For many years, two sisters never revealed to anyone that their mother was … different. That she never cooked or cleaned, not even for Shabbos. That verbal and physical abuse were everyday events. Decades later, they finally discovered that their mother was suffering from an agonizing mental illness
If you were to meet Maya* — a competent, cheerful, put-together woman — you would never guess that buried within her is a painful family secret that she has kept from almost every single person she knows. A prominent businesswoman, many of her customers and friends look up to her as the ideal mother, wife, and spiritual advisor. She regularly welcomes guests into her spotless home and her children are a constant source of PTA-conference nachas.
Only six people in the world know of her carefully guarded family secret — her father, sister, brother-in-law, one neighbor, her husband (who didn’t know until after they were married), and now me, a Mishpacha writer to whom she has agreed to tell her story. That’s it. Not any other family members, not her best friend of many years, and not her seminary girlfriends with whom she established a bond for life. None of them know that Maya was raised in a turbulent, fractured home by a mother with a mental illness called borderline personality disorder (BPD).
Living in Fear
From the outside, it isn’t immediately obvious that Maya’s mother, Claire,* suffers from borderline personality disorder. She doesn’t dress peculiarly or say socially inappropriate things at simchahs. Yet, as Maya remembers from her childhood, Claire was almost always upset and would be angered by the smallest things. She would shout insults at her two daughters and husband, and then moments later, schmooze with her friends as if nothing had happened. She attempted to control every aspect of her daughters’ lives and would have outbursts if anything didn’t go exactly her way.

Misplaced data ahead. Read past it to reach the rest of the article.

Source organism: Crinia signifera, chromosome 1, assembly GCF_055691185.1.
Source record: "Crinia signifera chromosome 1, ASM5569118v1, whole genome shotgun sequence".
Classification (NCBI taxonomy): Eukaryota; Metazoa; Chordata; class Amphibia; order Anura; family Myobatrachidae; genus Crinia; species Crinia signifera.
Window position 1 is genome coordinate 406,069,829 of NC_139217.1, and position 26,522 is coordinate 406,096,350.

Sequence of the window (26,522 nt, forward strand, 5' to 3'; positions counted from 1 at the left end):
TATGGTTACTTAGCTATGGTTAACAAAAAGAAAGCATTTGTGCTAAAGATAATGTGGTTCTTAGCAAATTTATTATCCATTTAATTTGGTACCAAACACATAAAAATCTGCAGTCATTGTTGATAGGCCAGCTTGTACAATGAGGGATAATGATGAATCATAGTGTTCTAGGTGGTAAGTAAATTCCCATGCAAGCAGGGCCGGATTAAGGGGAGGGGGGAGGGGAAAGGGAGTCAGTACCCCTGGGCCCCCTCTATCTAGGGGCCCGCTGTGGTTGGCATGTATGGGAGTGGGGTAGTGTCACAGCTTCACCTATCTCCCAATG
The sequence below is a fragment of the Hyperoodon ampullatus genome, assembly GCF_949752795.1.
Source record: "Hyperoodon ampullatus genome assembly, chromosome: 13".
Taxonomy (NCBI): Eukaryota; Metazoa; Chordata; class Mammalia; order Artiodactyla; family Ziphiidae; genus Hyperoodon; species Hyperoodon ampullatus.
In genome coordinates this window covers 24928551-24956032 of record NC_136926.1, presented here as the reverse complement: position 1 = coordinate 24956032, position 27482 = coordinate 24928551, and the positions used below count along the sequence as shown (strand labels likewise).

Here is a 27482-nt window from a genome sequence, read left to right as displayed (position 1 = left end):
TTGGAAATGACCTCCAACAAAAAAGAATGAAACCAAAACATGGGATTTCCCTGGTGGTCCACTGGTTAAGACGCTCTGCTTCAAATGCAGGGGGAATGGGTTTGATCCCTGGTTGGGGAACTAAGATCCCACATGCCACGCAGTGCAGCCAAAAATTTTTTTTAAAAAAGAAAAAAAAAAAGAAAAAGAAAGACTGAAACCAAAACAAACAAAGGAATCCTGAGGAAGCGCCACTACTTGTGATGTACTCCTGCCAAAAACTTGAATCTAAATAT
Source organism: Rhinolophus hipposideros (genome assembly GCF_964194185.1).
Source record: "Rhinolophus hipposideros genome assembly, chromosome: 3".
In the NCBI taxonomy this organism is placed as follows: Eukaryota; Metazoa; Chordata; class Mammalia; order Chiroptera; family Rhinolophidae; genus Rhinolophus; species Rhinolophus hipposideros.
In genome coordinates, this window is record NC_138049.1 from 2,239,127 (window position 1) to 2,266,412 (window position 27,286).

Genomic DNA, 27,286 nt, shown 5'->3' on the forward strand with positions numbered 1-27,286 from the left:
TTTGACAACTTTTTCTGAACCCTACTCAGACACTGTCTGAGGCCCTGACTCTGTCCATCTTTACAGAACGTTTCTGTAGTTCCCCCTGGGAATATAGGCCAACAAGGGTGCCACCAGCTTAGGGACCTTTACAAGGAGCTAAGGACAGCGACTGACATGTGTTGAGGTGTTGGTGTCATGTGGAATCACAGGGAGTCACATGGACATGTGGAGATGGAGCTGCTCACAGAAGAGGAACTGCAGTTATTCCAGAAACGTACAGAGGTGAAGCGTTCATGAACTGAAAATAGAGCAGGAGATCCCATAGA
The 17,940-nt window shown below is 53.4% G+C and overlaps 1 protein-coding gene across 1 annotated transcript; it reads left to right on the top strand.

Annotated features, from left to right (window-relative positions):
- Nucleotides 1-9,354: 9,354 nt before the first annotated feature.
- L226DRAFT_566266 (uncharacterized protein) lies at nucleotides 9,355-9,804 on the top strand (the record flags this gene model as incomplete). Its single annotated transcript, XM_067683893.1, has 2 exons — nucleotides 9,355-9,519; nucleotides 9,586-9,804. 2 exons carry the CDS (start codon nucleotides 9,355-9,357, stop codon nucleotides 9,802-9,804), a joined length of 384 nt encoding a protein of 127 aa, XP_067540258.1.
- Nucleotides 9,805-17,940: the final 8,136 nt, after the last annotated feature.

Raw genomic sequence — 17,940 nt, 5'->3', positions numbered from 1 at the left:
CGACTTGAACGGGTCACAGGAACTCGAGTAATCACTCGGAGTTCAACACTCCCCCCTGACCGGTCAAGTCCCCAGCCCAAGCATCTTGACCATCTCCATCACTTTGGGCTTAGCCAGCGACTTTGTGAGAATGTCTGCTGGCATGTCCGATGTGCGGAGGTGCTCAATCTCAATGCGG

What Maya didn’t realize at the time was that her mother was exhibiting classic signs of BDP, the main feature of which is a pervasive pattern of instability in interpersonal relationships, self-image, and emotions. Another common symptom, which affects Claire, is a frantic effort to avoid real or imagined abandonment. The irony is that these fears cause her to act in a difficult manner, which in turn makes it hard for people to maintain a close relationship. Consequently, Claire’s worst fears become warranted.
“Because people with BPD have a hard time integrating a person’s good and bad traits, their current opinion of someone is often based on their last interaction with them,” explain Paul T. Mason and Randi Kreger, coauthors of Stop Walking on Eggshells: Taking Your Life Back When Someone You Care About Has Borderline Personality Disorder. To understand what it feels like to have BPD, they offer a telling metaphor: “Individuals with BPD are like people with third-degree burns over 90 percent of their body. Lacking emotional skin, they feel agony at the slightest touch or movement.” (For more on BPD, see sidebar.)
A Traumatic Childhood
“When I was really young, I thought everybody’s mother was like mine,” Maya remembers. “Then I visited a friend’s home and saw the way she interacted with her mother. I couldn’t get over it. I thought, Aren’t you scared of her? Soon it became apparent to me that my mother was different than all the other mothers.”
Like many children with a BPD parent, Maya believed that she was to blame for her mother’s emotional volatility. She thought that she could control the erratic outbursts — if only she would be good enough. If I was a better girl, would my mother stay calm? Maya wondered. Since she was always worried that something she might say or do would instigate an explosive response, she worked hard to behave well. As a result, her relationship with her younger sister, Michal,* was far from typical.
“My sister and I were extremely close. There was no normal sibling rivalry, no fighting with one another, and I thought this was normal until I started raising my own family and saw that normal children fight with one another,” Maya shares. “Growing up, we were so frightened of our mother’s volatility, we made sure to be very, very quiet so that we wouldn’t upset her. Which was, of course, impossible because no matter how good we were, we made her angry.”